Even as Iraqi and U.S. forces make advances in the battle for Mosul, a new NATO report points out that Islamic State is not only winning, but dominating, a global content war.
The report focuses on an 18-month investigation by the Austrialian Info Ops HQ, called a “civil-military think tank” into Islamic State recruiting. The findings indicate the Islamic State “run a sophisticated peer-to-peer network, which is worlds apart from the perception that ‘social media’ alone radicalizes young men and women.”
It is a network that is getting results. The report states that the Islamic State “media strategy has long been lauded as one of the most horrific successes of modernity. But the truth is, ‘media’ isn’t a strategy and Daesh have demonstrated a sophisticated communications strategy that included media as a tactic.”
The report notes that the terrorist organization, often described as primitive in its methods of justice, applies a very modern marketing strategy. Their approach is little different from that of companies trying to market shoes or sunglasses or cars to millennials.
(The Islamic State) have both cultivated our appetite for their content war and dominated it almost exclusively, unopposed
_ a NATO report on the global content war against the terrorist group Islamic State
“The only difference is that – instead of marketing beauty products, clothes and cars – Daesh applied this content marketing blueprint to propagate terror,” the NATO report states. “The propaganda images of (Islamic State) target multiple audiences with precision… To the prospective jihadi, their content resonated … To everyone else – and indeed the majority of the world’s Muslims – that same content payload can induce feelings of terror and fear.”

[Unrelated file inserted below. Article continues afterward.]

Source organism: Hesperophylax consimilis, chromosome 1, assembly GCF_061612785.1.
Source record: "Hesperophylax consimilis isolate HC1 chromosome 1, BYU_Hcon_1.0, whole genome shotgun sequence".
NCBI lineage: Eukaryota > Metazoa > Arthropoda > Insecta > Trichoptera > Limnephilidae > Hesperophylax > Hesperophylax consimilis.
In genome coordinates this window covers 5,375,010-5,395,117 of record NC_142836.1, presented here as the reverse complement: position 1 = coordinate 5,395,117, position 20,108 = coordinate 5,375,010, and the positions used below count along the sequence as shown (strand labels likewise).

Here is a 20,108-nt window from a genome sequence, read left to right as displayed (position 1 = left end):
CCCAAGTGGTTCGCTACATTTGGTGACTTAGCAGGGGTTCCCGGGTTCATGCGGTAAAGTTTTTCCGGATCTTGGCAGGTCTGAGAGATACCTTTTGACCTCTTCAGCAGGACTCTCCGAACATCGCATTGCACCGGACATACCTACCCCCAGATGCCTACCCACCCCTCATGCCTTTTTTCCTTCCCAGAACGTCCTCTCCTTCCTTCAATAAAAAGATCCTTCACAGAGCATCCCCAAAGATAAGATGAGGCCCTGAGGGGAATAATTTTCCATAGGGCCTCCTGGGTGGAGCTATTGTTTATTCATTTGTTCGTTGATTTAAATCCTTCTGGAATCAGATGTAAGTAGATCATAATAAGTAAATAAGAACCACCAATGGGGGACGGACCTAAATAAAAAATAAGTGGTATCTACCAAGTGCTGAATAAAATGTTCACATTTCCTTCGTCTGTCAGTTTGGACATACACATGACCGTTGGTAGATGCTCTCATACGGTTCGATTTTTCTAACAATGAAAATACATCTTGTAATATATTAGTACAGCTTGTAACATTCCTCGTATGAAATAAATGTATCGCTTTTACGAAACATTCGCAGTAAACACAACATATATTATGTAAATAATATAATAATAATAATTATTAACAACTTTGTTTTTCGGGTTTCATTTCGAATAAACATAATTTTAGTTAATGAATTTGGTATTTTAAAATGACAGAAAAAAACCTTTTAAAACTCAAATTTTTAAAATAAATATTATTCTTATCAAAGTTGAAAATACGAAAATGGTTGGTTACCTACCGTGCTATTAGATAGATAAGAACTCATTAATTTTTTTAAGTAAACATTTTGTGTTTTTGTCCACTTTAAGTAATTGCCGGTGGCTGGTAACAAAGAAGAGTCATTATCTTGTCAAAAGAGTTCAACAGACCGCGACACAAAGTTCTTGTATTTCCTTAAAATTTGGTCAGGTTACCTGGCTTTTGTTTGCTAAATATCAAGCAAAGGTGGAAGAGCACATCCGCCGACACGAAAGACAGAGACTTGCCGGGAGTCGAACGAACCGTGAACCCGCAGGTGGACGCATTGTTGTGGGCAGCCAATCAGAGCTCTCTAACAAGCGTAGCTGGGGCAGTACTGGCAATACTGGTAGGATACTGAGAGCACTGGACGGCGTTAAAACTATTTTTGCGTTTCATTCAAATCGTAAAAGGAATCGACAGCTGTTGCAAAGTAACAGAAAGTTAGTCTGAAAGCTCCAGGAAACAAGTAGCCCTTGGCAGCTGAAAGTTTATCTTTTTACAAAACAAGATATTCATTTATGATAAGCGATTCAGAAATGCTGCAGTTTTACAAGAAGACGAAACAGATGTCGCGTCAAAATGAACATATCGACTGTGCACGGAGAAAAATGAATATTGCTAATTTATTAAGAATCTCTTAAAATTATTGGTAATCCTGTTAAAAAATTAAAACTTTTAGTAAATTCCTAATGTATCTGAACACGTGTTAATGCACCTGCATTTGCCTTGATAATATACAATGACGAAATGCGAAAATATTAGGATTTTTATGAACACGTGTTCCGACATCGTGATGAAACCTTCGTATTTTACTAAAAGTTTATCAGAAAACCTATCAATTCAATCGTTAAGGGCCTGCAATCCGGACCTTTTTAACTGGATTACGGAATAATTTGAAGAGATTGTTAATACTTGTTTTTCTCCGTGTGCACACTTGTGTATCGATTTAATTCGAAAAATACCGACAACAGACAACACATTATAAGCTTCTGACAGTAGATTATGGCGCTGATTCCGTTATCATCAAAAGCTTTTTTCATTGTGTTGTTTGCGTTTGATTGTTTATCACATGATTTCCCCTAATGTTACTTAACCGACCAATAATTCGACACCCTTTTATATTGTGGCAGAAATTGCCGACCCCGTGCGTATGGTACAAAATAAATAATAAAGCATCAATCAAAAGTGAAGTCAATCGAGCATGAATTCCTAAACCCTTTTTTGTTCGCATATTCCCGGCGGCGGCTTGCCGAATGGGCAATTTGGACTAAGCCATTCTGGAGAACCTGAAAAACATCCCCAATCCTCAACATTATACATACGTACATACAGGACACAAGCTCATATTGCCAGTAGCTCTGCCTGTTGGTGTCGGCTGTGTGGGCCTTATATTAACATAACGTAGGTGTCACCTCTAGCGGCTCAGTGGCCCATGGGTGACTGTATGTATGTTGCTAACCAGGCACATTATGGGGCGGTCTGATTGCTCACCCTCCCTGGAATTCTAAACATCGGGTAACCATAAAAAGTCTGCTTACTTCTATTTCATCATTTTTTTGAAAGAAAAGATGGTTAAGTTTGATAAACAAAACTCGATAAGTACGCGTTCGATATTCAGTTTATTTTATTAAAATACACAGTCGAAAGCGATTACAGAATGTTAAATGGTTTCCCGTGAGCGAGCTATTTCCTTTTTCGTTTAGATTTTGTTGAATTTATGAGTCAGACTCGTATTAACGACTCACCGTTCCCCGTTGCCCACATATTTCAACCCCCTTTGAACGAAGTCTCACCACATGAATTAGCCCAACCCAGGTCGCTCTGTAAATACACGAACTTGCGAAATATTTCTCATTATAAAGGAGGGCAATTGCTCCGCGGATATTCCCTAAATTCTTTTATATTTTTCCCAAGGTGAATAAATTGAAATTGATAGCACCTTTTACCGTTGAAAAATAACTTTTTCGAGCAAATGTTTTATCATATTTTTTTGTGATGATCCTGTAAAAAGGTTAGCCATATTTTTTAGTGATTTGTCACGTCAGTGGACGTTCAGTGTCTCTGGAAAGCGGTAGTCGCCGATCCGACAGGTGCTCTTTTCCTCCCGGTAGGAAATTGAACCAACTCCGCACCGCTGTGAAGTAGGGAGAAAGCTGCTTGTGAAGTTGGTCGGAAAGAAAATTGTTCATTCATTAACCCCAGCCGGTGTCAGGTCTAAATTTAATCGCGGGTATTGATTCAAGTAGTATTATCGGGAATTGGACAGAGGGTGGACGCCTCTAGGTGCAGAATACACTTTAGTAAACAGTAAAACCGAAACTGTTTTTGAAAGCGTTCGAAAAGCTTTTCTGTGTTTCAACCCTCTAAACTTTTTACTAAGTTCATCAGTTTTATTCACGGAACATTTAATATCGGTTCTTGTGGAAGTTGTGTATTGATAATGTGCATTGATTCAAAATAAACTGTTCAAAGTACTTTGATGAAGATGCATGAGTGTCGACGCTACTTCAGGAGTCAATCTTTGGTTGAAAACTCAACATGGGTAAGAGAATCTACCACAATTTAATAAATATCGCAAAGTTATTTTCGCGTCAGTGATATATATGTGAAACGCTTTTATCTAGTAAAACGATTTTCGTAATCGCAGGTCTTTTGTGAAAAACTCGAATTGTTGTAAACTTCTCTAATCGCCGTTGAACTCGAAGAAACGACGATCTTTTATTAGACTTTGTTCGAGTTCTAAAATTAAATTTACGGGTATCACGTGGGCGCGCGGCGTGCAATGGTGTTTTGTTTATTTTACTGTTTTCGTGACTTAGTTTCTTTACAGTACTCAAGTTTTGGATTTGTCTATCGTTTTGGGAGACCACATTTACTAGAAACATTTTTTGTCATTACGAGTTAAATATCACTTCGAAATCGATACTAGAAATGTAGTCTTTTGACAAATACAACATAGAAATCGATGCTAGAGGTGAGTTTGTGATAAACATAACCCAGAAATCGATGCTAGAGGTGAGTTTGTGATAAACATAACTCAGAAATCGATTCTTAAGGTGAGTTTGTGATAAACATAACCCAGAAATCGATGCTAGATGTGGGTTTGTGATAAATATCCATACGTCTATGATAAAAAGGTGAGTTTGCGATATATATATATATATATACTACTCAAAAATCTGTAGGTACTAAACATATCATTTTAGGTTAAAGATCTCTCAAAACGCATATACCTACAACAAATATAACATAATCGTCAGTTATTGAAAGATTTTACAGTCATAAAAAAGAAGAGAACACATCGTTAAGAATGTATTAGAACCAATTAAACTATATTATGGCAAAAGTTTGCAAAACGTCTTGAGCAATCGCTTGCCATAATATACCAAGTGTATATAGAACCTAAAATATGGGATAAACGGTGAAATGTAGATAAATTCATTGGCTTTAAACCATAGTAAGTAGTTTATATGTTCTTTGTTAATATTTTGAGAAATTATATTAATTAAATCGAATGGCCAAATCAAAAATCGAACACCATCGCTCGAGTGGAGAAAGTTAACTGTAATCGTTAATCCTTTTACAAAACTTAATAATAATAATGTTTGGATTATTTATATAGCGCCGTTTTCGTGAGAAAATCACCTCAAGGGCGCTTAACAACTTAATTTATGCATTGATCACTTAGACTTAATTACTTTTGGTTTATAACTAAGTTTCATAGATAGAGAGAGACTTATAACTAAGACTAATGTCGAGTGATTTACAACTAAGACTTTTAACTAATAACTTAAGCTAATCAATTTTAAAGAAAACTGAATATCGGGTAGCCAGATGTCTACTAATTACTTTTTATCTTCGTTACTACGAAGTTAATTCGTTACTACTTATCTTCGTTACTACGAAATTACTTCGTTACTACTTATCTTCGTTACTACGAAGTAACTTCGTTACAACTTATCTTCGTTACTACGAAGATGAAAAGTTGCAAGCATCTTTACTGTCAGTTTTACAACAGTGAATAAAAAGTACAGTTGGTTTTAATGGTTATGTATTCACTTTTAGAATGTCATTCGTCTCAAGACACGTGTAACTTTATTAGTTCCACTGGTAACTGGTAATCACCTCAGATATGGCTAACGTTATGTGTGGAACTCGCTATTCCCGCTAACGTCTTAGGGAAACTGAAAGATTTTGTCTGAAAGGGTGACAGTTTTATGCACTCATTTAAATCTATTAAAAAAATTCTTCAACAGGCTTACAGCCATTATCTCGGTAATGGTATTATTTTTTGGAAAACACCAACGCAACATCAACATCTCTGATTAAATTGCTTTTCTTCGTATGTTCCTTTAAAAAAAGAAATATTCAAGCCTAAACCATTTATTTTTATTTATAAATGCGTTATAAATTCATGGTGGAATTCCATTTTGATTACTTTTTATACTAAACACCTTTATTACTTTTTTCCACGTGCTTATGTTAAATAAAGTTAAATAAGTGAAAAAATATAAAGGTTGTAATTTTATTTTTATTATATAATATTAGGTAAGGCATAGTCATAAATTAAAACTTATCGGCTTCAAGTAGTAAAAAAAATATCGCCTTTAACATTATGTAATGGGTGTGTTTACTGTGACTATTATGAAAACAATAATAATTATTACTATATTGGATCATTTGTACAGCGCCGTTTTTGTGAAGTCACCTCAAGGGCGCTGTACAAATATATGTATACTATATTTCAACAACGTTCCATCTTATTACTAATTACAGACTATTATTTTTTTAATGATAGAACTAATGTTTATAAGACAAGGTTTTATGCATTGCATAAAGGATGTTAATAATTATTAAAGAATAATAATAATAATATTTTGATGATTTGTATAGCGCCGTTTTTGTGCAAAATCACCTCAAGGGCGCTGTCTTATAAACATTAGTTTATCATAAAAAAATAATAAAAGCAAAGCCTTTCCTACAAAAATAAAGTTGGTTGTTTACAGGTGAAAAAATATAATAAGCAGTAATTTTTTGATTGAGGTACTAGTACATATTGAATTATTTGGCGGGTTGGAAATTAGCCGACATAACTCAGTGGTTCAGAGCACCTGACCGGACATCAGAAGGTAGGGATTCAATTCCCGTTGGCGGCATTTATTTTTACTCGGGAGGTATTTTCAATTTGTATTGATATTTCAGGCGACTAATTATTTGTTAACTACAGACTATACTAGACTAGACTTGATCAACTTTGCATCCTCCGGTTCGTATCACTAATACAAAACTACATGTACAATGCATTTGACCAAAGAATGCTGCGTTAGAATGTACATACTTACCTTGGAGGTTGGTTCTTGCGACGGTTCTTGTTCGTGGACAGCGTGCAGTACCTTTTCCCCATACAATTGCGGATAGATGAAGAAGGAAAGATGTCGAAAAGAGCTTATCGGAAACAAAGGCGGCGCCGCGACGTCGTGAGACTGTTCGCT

The NATO report on the study notes that a desire to drag in online readers had led to mass media outlets to create “clickbait headlines that have steadily chipped away at global social resilience and cohesion” meaning “we have all become accustomed to a content war that we are unwilling participants in. The media, though, are not entirely to blame.”
The report notes the obvious: The information in the media would not be clickbait if people weren’t clicking. And, it notes, that has been an intent of the Islamic State’s methods. In fact, as a section heading states, the Islamic State method has been “changing hearts and minds.”
“(Islamic State) have both cultivated our appetite for their content war and dominated it almost exclusively, unopposed,” the report notes. “Western military forces – in most cases – are in fact anti-social. There is no real intention of engagement, no replies to comments or tweets. We busy ourselves measuring likes, comments, shares, retweets and reach but the parade of shallow vanity metrics being delivered in reports as a solid return on investment does little to measure or quantify the actual strategic effect applied.”
Which has led to a global brand awareness, and has been a boost to the terrorist organization’s recruitment.
It notes the careful framing of the brand, showing “fleets of Toyotas and jihadis tweeting photographs of their BMWs and gold plated AK-47s, to medical professionals walking through (IS) hospitals with a newborn baby in their arms, flanked by rows of neonatal incubators… Daesh’s ability to normalise a very abnormal situation is just as important as their projection of terror.”
The report doesn’t deal with the importance of eliminating the territory the Islamic State now occupies, and is in danger of soon losing. But it does state that “As Mosul falls, the threat of violent extremism abroad increases.”
The Australian study quoted counter-insurgency expert David Kilcullen who wrote the terrorist group is “extremely adaptable.” To this point, they have shown the ability to grow both when doing well on the ground, and when coming from a perceived position of weakness. That will not change in the future.
The report states: “Knowing adaptability is part of their repertoire and, knowing they are under considerable military pressure in the physical area of operation, we should expect them to adapt once again – only this time on the online and social media battlefield.”